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The First Quarter

We’re just over three months into Biden’s term: not quite the traditional First Hundred Days, but it’s a good time see where he stands. Here are five subjects, with a grade and comments.

The Pandemic and Health Care (double credit) B+

Biden rightly understands that getting control of the Covid-19 pandemic has to be his first priority. If he can’t do that, nothing else will be possible. The initial relief bill pushed through Congress via reconciliation in the Senate devoted very strong financing to addressing the multiple aspects of the pandemic, as well as its brutal economic consequences. While he has taken steps to reduce the number of uninsured, he has not to date proposed systematic improvements in the Affordable Care Act (Obamacare).

The Economy (double credit) B+

The Covid relief bill passed by Congress contains very substantial measures to get help to those adversely affected by the pandemic. The proposed infrastructure bill envisions substantial funding for a wide range of long-term priorities, including areas not traditionally considered as infrastructure, such as child care. Biden is betting on a revival of activist state intervention in and management of the economy. He is pushing for tax increases on corporations and the wealthy, both as a means of paying for his ambitious programs, and redressing the extreme inequality of income and wealth in American society. However, he lacks a clear vision for fundamental transformation of the economy to make it sustainably more egalitarian.

Climate Change, Energy and Environment (double credit) A

Biden has a deep grasp of the problem of structural racism, and fundamentally empathizes with Blacks subjected to violence at the hands of police.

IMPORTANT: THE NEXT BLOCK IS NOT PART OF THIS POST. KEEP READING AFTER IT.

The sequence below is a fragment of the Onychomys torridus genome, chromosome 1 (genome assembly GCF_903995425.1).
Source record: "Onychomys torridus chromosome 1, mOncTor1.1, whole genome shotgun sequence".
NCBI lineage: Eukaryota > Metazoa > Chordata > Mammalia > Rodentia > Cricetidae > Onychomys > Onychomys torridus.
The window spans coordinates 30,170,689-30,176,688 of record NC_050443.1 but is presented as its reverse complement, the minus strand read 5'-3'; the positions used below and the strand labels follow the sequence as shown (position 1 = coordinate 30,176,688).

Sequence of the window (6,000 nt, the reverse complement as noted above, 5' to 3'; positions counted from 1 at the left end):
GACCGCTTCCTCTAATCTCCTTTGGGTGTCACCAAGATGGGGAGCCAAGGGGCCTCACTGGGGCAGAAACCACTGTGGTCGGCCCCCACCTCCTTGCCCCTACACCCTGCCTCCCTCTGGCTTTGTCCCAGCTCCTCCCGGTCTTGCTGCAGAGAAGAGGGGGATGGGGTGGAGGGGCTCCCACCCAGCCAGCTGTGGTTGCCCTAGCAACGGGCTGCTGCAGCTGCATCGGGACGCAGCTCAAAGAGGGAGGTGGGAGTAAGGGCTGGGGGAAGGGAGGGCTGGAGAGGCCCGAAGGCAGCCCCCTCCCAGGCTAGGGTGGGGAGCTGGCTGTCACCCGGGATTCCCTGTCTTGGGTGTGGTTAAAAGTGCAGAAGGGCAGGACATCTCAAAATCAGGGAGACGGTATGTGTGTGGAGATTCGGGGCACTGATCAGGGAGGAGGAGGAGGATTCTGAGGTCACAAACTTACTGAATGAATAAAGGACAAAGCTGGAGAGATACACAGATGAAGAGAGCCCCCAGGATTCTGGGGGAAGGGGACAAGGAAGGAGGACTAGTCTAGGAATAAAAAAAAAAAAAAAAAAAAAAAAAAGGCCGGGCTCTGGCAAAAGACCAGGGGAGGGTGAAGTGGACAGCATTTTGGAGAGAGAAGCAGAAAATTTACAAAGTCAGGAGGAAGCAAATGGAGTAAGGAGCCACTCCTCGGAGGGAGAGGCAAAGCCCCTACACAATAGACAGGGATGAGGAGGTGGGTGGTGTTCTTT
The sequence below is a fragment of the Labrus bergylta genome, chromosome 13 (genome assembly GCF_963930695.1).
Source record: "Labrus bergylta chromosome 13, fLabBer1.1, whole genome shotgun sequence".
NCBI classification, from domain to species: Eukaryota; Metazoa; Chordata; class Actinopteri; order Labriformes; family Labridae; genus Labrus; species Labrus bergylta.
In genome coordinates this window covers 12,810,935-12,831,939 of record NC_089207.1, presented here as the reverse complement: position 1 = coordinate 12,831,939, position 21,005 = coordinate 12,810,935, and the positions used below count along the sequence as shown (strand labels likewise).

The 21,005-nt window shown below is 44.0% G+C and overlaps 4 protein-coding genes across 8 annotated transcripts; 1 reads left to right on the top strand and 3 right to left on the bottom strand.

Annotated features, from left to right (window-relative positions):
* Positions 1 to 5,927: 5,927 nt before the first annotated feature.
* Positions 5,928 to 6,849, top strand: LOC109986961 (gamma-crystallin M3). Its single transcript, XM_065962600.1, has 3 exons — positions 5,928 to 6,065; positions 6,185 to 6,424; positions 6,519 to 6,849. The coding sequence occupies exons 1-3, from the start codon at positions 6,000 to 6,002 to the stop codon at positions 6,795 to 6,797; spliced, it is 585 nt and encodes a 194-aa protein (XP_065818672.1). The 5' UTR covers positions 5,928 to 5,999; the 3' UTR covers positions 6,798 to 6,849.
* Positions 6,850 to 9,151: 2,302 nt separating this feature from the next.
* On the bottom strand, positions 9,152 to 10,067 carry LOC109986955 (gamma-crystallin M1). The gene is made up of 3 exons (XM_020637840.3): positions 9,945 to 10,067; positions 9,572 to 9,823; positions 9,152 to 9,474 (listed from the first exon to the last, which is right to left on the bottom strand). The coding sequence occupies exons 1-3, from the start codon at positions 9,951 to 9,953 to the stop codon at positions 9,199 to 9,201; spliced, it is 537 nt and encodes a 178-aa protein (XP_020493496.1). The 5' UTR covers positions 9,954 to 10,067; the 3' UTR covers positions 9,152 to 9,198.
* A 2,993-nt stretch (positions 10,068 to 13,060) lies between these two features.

Biden truly understands how serious is the challenge of climate change, and is determined to lead this country and the world in confronting it. He also has pledged to reverse Trump’s dismantling of the EPA and restore it to its traditional mission of controlling pollution. He is pushing hard for renewable energy.

Racial Justice B+

Biden has a deep grasp of the problem of structural racism, and fundamentally empathizes with Blacks subjected to violence at the hands of police. He is perhaps more determined than any previous president (even Obama and Johnson) to address these problems. He has shown less interest in and less commitment to addressing problems of other minorities (e.g., Latinx, Asian, Native American).

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Immigration D

This is the area where Biden most needs improvement. He pledged to reverse the many Trump policies that were overtly anti-immigrant and racist, but to date has made limited progress. He seems to have little idea of how to get the immigration system on a more constructive and humanitarian track, facing the likely long term increase in refugees due to disruptions from climate change.

Foreign Policy and Defense C+

His international stance has been largely traditional liberal internationalism. Reemphasizing alliances is a major part of that. He is trying to establish nuanced relations with adversaries like Russia and China, allowing for cooperation where possible and confrontation where necessary. He has mostly avoided innovation, with the major and controversial exception of his decision to withdraw all US troops from Afghanistan. He has not moved to reestablish relations with Cuba. His proposed budget keeps defense expenditures steady while putting massive resources into domestic priorities.

Grade Point Average: 3.01= B

Complicating and Mitigating Factors

Joe Biden came into office confronted with entrenched Trump policies and personnel that in many cases will take months to reverse. This is most evident in the area of immigration.

While he has acted energetically within his executive authority, much of his ambitious agenda depends on legislative action by Congress, where Democrats have a slender majority in the House, a 50-50 Senate with Vice President Harris as tie-breaker, and an opposition Republican Party that seems little inclined to compromise, and much inclined to filibuster. He could potentially use reconciliation (requiring only a simple majority) for his major initiatives, but he currently doesn’t have all 50 Democratic senators on board for that.

impeachment unavoidable

When Franklin Roosevelt pushed the New Deal through Congress, when Lyndon Johnson pushed Civil Rights, Voting Rights, and Great Society, both had overwhelming, filibuster-proof majorities. Never has a president proposed such a sweeping an array of reforms as Biden, with such a slim majority.

He is, in short, doing remarkably well with the hand he was dealt.

John Peeler